For those keeping count, the NIH embryonic stem cell registry (the list of human embryonic stem cell (hESC) lines approved to receive federal taxpayer funding) now lists a total of 128 hESC lines. Previously NIH Director Francis Collins had been approving lines slowly, but on a regular basis.
Following an initial burst of approvals starting in December 2009 and January 2010 that led to 42 hESC lines approved for federal taxpayer funding. In March 2010 there were 44 hESC lines that had been approved, and in June 2010 there were 75 approved lines.
There were only 93 approved hESC lines on June 3, 2011. But June has been a banner month to approve hESC lines for the federal funding trough. NIH has added a number of new hESC lines, including lines that have various genetic problems.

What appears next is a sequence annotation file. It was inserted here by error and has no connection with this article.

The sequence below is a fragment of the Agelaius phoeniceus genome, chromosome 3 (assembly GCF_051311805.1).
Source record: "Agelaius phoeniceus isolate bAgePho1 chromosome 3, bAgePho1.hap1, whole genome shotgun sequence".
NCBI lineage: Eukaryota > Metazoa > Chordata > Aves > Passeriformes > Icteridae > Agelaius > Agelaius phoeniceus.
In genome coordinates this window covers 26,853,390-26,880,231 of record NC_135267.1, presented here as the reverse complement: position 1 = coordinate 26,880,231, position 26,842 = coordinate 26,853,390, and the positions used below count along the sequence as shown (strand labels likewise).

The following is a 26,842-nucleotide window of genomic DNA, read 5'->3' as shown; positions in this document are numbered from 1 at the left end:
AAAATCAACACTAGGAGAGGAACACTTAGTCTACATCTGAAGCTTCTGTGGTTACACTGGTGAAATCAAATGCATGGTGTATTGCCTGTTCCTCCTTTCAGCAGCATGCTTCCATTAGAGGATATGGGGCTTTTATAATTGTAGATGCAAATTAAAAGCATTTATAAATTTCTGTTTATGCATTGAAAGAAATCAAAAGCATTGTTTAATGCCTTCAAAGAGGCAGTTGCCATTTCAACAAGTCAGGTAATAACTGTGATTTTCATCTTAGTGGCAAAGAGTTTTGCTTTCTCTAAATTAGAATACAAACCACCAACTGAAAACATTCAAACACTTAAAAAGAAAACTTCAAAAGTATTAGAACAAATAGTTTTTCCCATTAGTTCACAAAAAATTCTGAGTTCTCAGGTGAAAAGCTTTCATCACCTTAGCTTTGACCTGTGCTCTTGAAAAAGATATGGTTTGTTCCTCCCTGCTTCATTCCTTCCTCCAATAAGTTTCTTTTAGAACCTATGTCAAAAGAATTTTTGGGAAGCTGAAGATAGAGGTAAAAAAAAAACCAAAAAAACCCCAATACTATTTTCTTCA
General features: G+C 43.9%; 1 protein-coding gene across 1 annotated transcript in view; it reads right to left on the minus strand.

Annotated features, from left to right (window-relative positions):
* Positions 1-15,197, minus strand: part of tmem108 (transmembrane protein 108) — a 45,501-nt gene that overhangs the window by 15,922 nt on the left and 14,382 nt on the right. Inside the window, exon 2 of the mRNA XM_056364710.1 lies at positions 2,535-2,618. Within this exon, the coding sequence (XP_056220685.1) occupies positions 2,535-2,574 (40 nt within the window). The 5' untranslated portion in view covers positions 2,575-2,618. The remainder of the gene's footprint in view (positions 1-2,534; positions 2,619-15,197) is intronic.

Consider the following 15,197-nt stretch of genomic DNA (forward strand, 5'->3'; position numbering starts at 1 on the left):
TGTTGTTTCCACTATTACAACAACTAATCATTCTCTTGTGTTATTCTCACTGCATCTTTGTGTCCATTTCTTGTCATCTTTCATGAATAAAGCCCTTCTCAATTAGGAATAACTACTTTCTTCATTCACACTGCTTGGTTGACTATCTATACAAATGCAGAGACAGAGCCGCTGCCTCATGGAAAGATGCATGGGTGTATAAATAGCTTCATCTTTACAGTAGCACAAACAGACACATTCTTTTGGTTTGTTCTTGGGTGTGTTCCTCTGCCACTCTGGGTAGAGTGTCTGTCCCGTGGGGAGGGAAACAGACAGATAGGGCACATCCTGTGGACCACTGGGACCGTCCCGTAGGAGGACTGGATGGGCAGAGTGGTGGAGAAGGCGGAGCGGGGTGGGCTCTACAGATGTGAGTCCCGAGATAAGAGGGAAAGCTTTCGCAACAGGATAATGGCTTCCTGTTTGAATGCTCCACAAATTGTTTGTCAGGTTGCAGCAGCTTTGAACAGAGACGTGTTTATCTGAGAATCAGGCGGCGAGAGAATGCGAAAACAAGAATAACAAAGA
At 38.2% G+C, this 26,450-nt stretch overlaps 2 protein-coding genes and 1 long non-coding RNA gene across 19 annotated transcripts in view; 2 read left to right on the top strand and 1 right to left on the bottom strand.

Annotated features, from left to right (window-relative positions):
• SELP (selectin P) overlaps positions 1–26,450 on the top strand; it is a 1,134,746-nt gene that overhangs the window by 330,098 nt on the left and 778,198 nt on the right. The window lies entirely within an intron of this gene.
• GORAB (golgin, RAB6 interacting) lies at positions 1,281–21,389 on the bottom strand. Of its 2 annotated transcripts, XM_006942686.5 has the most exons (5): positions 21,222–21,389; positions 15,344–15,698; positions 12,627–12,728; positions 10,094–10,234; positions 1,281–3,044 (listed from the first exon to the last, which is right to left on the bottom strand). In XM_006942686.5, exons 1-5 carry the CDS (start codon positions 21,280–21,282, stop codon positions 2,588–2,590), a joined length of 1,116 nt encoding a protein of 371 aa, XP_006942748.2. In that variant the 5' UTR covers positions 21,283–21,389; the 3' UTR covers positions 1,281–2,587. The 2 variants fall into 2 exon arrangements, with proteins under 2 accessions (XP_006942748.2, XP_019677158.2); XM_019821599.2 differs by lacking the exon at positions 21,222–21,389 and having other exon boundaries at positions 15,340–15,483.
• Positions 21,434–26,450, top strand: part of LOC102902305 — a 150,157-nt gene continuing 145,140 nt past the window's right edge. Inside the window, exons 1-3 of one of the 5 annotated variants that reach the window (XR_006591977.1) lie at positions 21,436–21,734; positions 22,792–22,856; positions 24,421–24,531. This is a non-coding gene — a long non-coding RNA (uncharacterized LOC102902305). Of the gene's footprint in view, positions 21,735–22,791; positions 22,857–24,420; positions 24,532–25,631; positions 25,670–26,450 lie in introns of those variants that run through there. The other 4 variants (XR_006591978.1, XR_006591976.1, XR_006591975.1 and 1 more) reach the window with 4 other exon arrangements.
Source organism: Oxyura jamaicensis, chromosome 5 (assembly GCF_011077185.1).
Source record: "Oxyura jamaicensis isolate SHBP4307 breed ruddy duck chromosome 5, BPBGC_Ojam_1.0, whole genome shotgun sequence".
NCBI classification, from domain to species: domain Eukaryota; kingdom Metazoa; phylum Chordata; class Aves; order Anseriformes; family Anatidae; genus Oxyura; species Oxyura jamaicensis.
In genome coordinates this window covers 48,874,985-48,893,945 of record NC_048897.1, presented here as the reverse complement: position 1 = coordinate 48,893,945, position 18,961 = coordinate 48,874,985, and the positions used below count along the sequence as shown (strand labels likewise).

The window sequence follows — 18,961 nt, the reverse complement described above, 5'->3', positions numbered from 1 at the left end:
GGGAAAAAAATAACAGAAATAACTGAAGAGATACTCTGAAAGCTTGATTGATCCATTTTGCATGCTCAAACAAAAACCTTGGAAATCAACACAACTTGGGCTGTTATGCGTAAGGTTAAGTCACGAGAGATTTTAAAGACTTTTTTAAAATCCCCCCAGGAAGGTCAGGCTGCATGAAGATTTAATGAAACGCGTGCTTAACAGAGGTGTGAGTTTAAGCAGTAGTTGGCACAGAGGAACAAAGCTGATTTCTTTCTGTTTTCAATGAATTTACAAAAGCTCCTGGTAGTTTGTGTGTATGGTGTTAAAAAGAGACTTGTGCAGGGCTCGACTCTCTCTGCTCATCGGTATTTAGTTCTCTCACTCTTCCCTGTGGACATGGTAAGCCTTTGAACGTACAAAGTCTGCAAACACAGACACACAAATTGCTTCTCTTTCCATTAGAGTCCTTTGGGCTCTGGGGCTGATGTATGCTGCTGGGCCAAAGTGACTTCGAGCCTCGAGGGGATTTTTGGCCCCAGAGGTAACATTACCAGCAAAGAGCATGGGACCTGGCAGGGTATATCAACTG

The current NIH guidelines provide an incentive to destroy more human embryos to make more hESC lines, as was pointed out in filings in the Sherley v. Sebelius federal lawsuit.
Interestingly, a recent Nature Medicine blog makes some of the same exact points as Drs. Sherley and Deisher, that there is continuing pressure for more hESC lines.